What was the Munich Agreement?

The deal once celebrated as a beacon of peace is now remembered as a harbinger of war

Alice Murphy
Monday 24 January 2022 17:49
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<p>Hitler met with his English, French and Italian counterparts in his office at Munich in 1938</p>

Hitler met with his English, French and Italian counterparts in his office at Munich in 1938

The Munich Agreement was a settlement between Germany, France, Italy, and the UK that ceded the Sudetenland – then part of western Czechoslovakia – to Nazi Germany on September 30, 1938.

Home to roughly three million people of German origin, the Sudeten region was of huge significance to Adolf Hitler, who had successfully annexed German-speaking Austria six months earlier as part of his expansion of the Third Reich.

The agreement came amid a febrile climate of fear and uncertainty in which Hitler made inflammatory speeches demanding that Germans in Czechoslovakia be reunited with their homeland.

While the decision broke existing military alliances between France and the Czechoslovak Republic, it was widely hailed as a means of preventing major war in Europe.

At a series of meetings in April 1938, British Prime Minister Neville Chamberlain and French Prime Minister Édouard Daladier concluded that peace could only be secured by the transfer of the Sudetenland.

Chamberlain convinced Hitler to halt all military action without further discussion while he persuaded his cabinet and the French administration to accept the results of a plebiscite – a non-compulsory referendum – in the Sudetenland.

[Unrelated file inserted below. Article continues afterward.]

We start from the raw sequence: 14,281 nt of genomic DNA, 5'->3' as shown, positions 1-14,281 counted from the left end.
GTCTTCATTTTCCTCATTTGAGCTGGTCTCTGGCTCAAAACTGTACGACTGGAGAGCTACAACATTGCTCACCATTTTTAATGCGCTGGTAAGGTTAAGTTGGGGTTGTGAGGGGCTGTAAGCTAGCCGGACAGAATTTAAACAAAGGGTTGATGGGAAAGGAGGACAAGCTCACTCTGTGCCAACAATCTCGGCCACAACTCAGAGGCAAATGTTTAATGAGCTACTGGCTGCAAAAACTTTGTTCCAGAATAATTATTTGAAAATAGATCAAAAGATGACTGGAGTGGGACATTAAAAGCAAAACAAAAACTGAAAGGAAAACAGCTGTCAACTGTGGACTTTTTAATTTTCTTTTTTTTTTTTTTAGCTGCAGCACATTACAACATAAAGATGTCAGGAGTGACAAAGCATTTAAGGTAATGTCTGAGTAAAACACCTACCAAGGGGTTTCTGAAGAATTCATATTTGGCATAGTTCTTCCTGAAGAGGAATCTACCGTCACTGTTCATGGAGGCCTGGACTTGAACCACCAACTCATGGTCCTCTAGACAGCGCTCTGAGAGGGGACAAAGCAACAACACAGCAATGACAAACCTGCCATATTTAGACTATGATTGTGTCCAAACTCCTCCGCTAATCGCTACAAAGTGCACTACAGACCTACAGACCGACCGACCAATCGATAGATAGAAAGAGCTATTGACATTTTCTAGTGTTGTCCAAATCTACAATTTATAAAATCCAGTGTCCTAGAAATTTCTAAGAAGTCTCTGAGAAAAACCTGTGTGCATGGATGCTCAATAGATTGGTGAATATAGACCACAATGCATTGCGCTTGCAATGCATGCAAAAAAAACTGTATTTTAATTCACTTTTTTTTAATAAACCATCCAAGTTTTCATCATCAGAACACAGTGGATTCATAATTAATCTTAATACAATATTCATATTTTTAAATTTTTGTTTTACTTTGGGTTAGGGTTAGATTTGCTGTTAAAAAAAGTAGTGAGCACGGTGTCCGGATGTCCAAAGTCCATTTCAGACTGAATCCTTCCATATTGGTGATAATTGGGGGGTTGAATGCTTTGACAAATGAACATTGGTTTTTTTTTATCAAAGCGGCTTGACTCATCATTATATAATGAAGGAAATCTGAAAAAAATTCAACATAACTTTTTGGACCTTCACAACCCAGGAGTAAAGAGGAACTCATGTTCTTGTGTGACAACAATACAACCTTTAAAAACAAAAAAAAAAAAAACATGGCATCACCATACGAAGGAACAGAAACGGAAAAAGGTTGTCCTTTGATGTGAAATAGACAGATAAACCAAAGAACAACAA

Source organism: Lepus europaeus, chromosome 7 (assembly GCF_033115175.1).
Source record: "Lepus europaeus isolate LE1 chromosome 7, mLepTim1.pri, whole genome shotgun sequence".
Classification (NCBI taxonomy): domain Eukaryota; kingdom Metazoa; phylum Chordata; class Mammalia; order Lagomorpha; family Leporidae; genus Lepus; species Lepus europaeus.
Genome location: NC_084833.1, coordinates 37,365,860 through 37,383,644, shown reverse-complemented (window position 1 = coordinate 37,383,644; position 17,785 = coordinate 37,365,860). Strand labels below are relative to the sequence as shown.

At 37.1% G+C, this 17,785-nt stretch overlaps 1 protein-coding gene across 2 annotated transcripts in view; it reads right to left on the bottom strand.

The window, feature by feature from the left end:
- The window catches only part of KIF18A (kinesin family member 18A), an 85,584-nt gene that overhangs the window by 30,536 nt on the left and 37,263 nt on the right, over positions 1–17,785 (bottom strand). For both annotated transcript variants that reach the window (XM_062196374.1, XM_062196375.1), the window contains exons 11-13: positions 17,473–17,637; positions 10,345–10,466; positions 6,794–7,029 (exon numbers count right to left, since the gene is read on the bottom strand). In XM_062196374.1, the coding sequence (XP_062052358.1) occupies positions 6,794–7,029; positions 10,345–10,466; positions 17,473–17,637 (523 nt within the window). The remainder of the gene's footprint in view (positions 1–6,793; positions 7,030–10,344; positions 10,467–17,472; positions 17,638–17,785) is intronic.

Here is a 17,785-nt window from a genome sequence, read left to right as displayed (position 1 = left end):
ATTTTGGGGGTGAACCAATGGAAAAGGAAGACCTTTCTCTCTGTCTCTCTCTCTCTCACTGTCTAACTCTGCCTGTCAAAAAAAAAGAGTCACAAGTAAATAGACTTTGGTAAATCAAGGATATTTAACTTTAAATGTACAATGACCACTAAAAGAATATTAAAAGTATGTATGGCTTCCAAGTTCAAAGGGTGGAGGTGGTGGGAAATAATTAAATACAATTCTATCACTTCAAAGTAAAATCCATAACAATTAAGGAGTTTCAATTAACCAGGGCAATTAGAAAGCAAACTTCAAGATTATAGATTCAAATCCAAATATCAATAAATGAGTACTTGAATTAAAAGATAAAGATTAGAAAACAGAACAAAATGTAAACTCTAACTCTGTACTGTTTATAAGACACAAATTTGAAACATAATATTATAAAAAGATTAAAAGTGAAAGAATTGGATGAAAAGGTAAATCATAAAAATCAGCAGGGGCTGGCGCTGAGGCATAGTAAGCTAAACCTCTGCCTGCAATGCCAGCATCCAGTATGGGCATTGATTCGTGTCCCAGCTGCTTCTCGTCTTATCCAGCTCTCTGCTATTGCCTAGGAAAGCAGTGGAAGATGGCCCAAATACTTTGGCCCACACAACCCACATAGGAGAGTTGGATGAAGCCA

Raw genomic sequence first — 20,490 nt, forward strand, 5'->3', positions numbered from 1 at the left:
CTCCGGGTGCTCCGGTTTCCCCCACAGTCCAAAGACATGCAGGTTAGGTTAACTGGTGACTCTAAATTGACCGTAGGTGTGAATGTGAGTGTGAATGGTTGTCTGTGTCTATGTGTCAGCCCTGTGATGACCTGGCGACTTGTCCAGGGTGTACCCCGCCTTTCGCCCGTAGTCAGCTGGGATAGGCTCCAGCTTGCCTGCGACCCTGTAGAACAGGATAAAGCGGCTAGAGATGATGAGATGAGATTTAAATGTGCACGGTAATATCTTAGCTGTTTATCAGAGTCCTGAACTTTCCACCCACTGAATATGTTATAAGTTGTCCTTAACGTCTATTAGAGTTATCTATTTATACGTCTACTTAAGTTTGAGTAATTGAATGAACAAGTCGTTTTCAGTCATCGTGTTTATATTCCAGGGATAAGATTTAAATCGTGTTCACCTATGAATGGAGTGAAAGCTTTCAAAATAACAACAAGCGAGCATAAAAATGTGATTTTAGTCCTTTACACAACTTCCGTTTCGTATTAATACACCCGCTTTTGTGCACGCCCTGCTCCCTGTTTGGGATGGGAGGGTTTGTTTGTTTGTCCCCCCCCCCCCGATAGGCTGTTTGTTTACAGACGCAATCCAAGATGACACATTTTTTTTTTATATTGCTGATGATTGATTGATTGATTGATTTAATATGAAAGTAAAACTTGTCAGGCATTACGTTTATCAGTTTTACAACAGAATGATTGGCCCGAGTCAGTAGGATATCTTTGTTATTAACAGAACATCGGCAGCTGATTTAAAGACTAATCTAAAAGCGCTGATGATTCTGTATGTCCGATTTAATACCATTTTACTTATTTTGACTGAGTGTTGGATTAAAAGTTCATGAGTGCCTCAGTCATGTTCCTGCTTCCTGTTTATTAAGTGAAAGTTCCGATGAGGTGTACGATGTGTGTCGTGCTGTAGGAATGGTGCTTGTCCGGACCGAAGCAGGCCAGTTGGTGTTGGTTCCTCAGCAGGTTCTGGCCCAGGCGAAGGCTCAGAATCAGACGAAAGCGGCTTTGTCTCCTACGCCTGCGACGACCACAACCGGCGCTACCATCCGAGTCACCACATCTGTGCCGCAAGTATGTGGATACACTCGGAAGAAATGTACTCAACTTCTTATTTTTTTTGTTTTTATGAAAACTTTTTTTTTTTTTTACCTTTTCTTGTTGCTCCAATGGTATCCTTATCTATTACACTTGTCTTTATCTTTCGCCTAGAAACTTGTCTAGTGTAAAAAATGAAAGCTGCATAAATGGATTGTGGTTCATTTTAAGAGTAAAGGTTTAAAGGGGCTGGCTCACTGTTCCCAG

Based on the result, a joint proposal between the UK and France was prepared stipulating that all areas with a population of more than 50 percent ethnic Sudeten Germans be handed over to Germany. Hitler then heightened his demands, saying he wanted the Sudetenland occupied by the German army and the Czechoslovaks evacuated from the area by September 28.

The Czechoslovak government was not consulted and had no choice but to accept the plan.

Before leaving Munich, Chamberlain and Hitler co-signed a paper stating their mutual desire to resolve differences through peaceful negotiation.

Chamberlain returned to jubilant crowds, telling the British public he had achieved “peace with honour. I believe it is peace for our time.”

Hitler reneged on the agreement by occupying the remainder of Czechoslovakia in March 1939, before sparking World War II with the invasion of Poland six months later.

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